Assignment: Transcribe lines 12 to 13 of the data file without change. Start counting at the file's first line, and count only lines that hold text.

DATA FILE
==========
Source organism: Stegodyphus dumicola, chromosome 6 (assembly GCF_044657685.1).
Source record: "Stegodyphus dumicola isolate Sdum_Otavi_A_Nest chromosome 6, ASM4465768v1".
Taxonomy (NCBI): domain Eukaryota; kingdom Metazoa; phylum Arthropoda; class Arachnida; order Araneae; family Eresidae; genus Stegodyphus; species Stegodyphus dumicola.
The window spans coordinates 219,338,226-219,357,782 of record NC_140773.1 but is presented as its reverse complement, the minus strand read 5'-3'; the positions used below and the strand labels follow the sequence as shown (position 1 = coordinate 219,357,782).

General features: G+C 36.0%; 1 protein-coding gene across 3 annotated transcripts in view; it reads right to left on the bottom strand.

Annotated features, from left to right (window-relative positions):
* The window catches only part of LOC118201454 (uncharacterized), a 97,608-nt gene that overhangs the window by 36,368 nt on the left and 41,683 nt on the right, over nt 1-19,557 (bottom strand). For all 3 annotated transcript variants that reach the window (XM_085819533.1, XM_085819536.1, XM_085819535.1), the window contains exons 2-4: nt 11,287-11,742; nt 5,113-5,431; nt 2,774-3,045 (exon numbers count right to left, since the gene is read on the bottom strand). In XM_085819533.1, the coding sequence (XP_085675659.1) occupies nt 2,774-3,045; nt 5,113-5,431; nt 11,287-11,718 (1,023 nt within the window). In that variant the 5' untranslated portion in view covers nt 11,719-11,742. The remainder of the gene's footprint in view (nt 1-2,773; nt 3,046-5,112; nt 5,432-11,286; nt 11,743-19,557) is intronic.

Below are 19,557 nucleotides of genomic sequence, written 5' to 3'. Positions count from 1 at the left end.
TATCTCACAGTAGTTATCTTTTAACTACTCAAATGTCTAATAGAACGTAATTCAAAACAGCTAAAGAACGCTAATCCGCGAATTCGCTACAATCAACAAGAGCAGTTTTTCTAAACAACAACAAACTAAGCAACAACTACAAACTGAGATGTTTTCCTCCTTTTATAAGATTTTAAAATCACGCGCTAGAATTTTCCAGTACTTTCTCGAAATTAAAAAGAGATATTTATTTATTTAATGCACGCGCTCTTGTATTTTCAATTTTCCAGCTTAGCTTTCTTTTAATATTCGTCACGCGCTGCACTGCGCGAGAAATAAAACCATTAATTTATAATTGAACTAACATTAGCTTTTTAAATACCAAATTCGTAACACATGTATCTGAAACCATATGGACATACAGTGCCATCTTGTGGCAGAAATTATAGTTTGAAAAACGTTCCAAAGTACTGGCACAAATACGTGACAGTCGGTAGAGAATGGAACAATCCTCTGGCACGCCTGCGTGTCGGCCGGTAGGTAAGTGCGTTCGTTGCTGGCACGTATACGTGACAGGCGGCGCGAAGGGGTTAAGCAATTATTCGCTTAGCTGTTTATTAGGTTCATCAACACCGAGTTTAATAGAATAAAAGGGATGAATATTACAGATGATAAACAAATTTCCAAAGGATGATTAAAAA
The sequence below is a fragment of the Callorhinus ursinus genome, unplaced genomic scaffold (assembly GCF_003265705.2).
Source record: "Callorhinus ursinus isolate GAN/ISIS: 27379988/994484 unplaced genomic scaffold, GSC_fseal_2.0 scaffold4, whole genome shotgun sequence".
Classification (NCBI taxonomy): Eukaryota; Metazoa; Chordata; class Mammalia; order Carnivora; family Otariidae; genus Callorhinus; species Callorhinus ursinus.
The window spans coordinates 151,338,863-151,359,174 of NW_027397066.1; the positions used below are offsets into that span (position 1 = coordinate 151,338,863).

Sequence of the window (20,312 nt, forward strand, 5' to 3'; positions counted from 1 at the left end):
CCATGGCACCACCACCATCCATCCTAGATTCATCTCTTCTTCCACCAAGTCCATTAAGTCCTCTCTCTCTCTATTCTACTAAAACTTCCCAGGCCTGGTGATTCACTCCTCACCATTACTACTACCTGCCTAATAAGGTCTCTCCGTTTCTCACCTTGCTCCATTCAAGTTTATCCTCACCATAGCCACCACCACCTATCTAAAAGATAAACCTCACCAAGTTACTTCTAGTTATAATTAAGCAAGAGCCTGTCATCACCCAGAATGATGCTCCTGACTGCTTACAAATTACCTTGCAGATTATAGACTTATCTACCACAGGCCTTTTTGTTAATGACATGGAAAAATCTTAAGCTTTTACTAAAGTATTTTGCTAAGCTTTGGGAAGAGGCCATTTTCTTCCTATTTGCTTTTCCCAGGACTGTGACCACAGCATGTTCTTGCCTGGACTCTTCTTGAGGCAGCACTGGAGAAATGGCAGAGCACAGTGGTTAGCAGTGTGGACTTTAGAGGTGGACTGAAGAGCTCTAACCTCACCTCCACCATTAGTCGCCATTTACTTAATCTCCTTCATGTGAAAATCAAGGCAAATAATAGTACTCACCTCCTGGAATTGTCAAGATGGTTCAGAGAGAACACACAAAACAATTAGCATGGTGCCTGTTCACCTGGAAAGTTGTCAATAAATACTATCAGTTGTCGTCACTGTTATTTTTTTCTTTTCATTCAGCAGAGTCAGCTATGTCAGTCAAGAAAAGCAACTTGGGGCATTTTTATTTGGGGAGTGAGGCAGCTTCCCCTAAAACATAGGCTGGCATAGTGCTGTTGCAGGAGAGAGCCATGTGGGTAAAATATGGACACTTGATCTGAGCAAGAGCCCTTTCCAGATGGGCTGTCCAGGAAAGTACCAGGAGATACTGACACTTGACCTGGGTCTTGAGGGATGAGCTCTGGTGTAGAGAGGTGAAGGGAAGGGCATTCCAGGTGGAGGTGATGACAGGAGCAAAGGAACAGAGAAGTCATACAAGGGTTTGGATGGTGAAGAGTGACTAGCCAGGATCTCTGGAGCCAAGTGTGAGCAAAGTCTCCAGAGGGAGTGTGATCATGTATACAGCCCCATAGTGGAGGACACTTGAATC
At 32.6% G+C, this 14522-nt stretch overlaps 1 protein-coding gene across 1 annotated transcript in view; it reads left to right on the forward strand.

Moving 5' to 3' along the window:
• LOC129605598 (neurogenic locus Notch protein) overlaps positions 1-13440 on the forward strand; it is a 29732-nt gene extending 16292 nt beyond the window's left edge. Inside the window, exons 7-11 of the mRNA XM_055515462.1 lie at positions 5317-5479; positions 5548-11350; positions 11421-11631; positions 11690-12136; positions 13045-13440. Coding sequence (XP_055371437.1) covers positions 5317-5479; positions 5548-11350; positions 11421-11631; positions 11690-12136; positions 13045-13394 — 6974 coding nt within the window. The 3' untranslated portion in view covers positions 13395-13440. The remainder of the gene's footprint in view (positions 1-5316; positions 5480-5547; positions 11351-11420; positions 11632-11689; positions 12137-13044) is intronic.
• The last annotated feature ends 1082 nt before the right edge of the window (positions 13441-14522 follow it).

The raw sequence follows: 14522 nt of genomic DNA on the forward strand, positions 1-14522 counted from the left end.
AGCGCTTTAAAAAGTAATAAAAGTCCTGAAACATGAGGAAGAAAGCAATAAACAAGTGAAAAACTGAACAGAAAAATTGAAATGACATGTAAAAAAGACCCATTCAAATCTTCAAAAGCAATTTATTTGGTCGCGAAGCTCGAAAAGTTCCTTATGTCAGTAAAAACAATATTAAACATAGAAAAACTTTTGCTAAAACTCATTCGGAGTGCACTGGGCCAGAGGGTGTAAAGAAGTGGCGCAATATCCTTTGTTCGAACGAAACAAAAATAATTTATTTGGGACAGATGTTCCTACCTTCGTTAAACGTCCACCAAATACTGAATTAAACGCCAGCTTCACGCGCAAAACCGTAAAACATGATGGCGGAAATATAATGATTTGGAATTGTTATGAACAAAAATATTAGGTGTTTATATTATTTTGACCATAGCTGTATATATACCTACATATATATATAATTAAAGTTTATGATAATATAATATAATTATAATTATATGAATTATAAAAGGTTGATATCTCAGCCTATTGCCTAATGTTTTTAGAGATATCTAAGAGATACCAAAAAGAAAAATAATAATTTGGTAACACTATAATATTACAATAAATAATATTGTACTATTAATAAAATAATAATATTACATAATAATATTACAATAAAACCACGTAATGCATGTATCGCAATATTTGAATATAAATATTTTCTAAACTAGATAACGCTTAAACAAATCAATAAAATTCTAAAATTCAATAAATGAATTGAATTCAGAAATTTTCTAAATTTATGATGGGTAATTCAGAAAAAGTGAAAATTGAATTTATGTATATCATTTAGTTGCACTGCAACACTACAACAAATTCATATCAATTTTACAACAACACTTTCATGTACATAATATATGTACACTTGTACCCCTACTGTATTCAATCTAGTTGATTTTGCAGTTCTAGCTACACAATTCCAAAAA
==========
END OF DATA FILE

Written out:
Classification (NCBI taxonomy): Eukaryota; Metazoa; Chordata; class Mammalia; order Carnivora; family Otariidae; genus Callorhinus; species Callorhinus ursinus.
The window spans coordinates 151,338,863-151,359,174 of NW_027397066.1; the positions used below are offsets into that span (position 1 = coordinate 151,338,863).